Simone Pearce Back Into Top Sport With Renewed Drive After Disappointing Olympics
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Sept. 28, 2021
By KENNETH J. BRADDICK
Simone Pearce will compete in more top events in Europe in a new direction for Australia’s top ranked rider following a disappointing Olympics.
The change of focus for the 30-year-old rider comes, she said, with the full backing of Gestüt Sprehe, the premium stud in Löningen, Germany where Simone is the main stable rider and she talked about after success this month on Destano at the World Equestrian Festival in Aachen, Germany, the most prestigious horse show.
She rode Destano, a 14-year-old Hanoverian stallion, on the Australian team at the Tokyo Games. The horse is owned by Sprehe and sired by Desperados that was competed by Kristina Bröring-Sprehe for team gold and individual bronze at the 2016 Olympics, team silver at the 2012 Games as well as a slew of world and European championship medals.
Simone had gone to Tokyo for her first Olympics with Australian-based Mary Hanna, a veteran of five previous Olympics, on Calanta and the U.S.-based Kelly Layne on Samhitas after 16 months partnering with Destano. In that time, they set Australian record scores at all three Grand Prix levels.
“In Tokyo I had not very much luck,” she said of her results that were the best for her team, “so it was a hard lesson. What could go wrong, did go wrong. Everything.”
A reaction by Destano to anti-tick medication caused a rash that prevented Simone from riding the horse for three days after arrival in Tokyo.
“Then we had a little bit of too many chefs stirring the pot, I think is the best way to say it,” she said. “There were just a lot of influences. Such as managing myself, trainer, owner expectations, of everybody.
“I am totally responsible for that. It was overwhelming to me.
“I’ve never done it on such a professional level before. I’ve been like a sales rider. I’m just a little girl from Australia. It’s been a long time to get here but when you get here you’re thrown in the deep end. And that’s how it feels.”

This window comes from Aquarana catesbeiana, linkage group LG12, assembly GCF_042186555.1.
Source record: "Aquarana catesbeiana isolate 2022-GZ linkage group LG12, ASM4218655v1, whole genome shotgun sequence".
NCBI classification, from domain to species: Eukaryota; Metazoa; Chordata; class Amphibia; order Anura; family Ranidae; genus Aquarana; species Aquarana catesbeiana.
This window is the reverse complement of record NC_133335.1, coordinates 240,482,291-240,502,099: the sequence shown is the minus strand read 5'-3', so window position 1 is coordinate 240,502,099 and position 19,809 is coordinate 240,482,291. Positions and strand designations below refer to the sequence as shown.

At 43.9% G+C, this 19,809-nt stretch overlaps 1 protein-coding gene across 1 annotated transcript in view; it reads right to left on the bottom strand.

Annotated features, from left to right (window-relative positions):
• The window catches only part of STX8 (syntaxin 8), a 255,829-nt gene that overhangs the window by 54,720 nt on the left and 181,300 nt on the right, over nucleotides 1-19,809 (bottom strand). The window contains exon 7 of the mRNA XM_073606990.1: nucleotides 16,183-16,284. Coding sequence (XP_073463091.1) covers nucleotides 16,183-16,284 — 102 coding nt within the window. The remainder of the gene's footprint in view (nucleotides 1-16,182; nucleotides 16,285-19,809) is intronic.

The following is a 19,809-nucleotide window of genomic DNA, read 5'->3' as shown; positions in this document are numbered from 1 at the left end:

Throughout the conversation with dressage-news.com, Simone was upbeat, laughed at some of what she viewed as her shortcomings but voiced the positive determination for which she is known.
In more than a decade in Europe, Simone built a reputation for developing horses that by 2016 led to her first World Young Horse Championships then moving to Helgstrand Dressage where she enjoyed success at the championships for the next two years before going to Sprehe.
Her first competition after Tokyo was the World Young Horse Championships where she showed three horses for Sprehe.
“To be honest,” she said, “after the Olympics I was motivated to get back up, but I was really down. The world championships were a good start for me. I can’t do this! OK, I can do this, and I got my power back!”
Simone said that when she came home from Tokyo the Sprehes sat down with her to decide “how do we move forward in the future.
“We’ve got a new plan for really setting one direction and making sure it’s a smooth path; also a mental coach,” she disclosed. “I’m feeling much better. Now I feel like myself again.
“It was a massive learning curve which I both regret and I’m glad of going forward. Some times you have got to know how not to do it.”
Because until you make those mistakes you don’t really know? she was asked
“Exactly. I would never have said the situation would have affected me as much as it did. But now I know. We need to have a plan, more than just riding.
“It’s nothing to do with riding, it’s about the planning. Sprehe has been fantastic. So I’m feeling really good about that.
“The people around me, like the owners of the horses, they’re stepping in, supporting me. It makes a big difference when the team is really unified.”
When a suggestion was made to compete at Aachen, she joked recalling her reaction, “No. I have a slight confidence issue… Let’s go to Aachen, yes. Perfectly good idea!”
“This level is just a different level to what you do anywhere else. And stepping into that you’ve got to learn. I’ve never done it so I’ve got to learn.
“At Aachen I wanted to ride an OK safe test but then it was, ‘OK I’m going to go for it.’ And I felt like myself again. I feel much more positive. Coming to this level for someone like myself I’m not used to this. I had to learn.”
In the CDIO5* Nations Cup Grand Prix in which Simone rode as an individual, she appeared cautious and scored 70.391% for 20th place in the starting lineup of 33 rider and horse combinations. In the Grand Prix Special, she was back in form, placing second on 73.426% just 0.085% behind Olympic and European Championship gold medal rider Jessica von Bredow-Werndl on Ferdinand BB.
“It was great,” she said. “You’ve got to put yourself in the deep end and learn to swim
“I want to do more and more big shows that I get in the routine. Aachen was the first time, but now I feel like I have the flow of riding at the 5* level.”
Destano will have an easy time over the winter, and she may pursue the World Cup scheduled for Leipzig, Germany next April on Double Joy, the 14-year-old Hanoverian stallion she last competed in Hungary in June for two wins.